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May 24, 2006
Is PR becoming the new Advertising?

That suggestion was best posed by Al and Laura Ries in The Fall of Advertising & The Rise of PR. But really, it’s not that black and white. Nor is the value of advertising that dire. Each discipline has its strengths and limitations. And they both have clearly defined roles.

PR is great for building a reputation. People don’t believe advertising. But they do believe unbiased reviews and support (PR). Just look at the growth of blogs. If your product or service is clearly differentiated and offers a unique value to the consumer – you should get some hits. Starbucks grew for many years on PR and buzz alone.

But brands mature and reputations root. And at that point growth relies more on repeat business than it does on trial. (You’ll note, Starbucks now advertises. And so does Napster.) The PR honeymoon can be short. “Repeat” is not news to reporters. And where you can’t buy PR, you can buy advertising. This is where advertising steps up. It encourages repeat business through steady awareness and continual reinforcement of the reputation you uphold.

One lesson worth noting… Advertising is not a substitute for PR. If you can’t get PR hits and you’ve tried, don’t expect to advertise your way out. It probably means your product or service doesn’t offer significant value to the consumer. In that case, hire a branding agency to help you position, strengthen, and even alter your offering; don’t hire them to begin running ads. You’ll be throwing your money away.

Lastly, both PR and advertising can help define your personality – in different ways. PR is the troops; brand advertising is the air cover. PR does so through repeated reports on your company character and your actions. It might also link the personality of your CEO or senior leaders to that of your company (think IBM vs. Apple). Advertising is seen as a freely crafted and wholly intended announcement by the sponsoring company. So, consumers link those expressions to your personality (again think IBM vs. Apple). What brand advertising offers that PR doesn’t offer as effectively in this role is a little more “theater” – a theater that often draws an affinity. It’s also much more controllable.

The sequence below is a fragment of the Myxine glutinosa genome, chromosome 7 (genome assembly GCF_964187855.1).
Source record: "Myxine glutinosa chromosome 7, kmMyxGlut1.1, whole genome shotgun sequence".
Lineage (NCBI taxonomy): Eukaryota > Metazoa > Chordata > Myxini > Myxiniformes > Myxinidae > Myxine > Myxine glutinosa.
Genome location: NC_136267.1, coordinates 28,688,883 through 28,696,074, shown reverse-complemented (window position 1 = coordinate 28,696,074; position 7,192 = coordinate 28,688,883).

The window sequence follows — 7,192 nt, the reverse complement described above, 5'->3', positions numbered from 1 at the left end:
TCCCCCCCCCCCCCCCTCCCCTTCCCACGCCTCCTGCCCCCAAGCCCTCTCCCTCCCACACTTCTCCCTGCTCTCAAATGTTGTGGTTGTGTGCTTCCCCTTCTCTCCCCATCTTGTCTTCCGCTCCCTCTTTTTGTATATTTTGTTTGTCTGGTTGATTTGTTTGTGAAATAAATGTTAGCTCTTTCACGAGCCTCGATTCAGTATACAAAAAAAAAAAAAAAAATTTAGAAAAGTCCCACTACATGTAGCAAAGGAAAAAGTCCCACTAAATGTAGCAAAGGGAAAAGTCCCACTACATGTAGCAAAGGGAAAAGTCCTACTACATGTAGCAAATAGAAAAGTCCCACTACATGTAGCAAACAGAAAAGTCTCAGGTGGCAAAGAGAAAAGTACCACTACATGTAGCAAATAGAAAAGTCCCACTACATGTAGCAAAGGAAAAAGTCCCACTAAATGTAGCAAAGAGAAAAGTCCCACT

In summary: PR is not the new advertising. And advertising is not dead. There will always be a role for paid and unpaid messaging. Paid messaging will always garner greater skepticism among consumers. But it will also always be easier to place. Both can serve a strong role in defining your personality. PR is most useful in convincingly building your reputation. Advertising is great at reinforcing that reputation with wide reach and also at coloring your brand personality. But neither will save a dull proposition.

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Britton Upham broke into advertising in 1995, at perennial big leaguer The Richards Group. There, he spent four years servicing national accounts such as 7-Eleven. After helping to take the brand to the “highest same-store sales increases” in 12 years, and after developing one hell of a Slurpee habit, Britton moved to Garden.com. Under his care as Director of Brand Development, Garden.com became one of the highest rated e-commerce sites of the late ‘90s. Following these successes, Britton moved to Prodigy as Senior Brand Manager. Through acquisition, Prodigy became SBC/Yahoo!, Britton became Director of Advertising and Yahoo! enjoyed one of the most successful Internet launches since Pamela and Tommy Lee. Though skeptical of his credentials -- come on, “Skidmore College” sounds made up -- Mark and Bryan snapped Britton up in late 2002. He brings a deft strategic mind and a keen understanding of branding and positioning to the McGarrah/Jessee team, not to mention a passport full of impressive-looking stamps.
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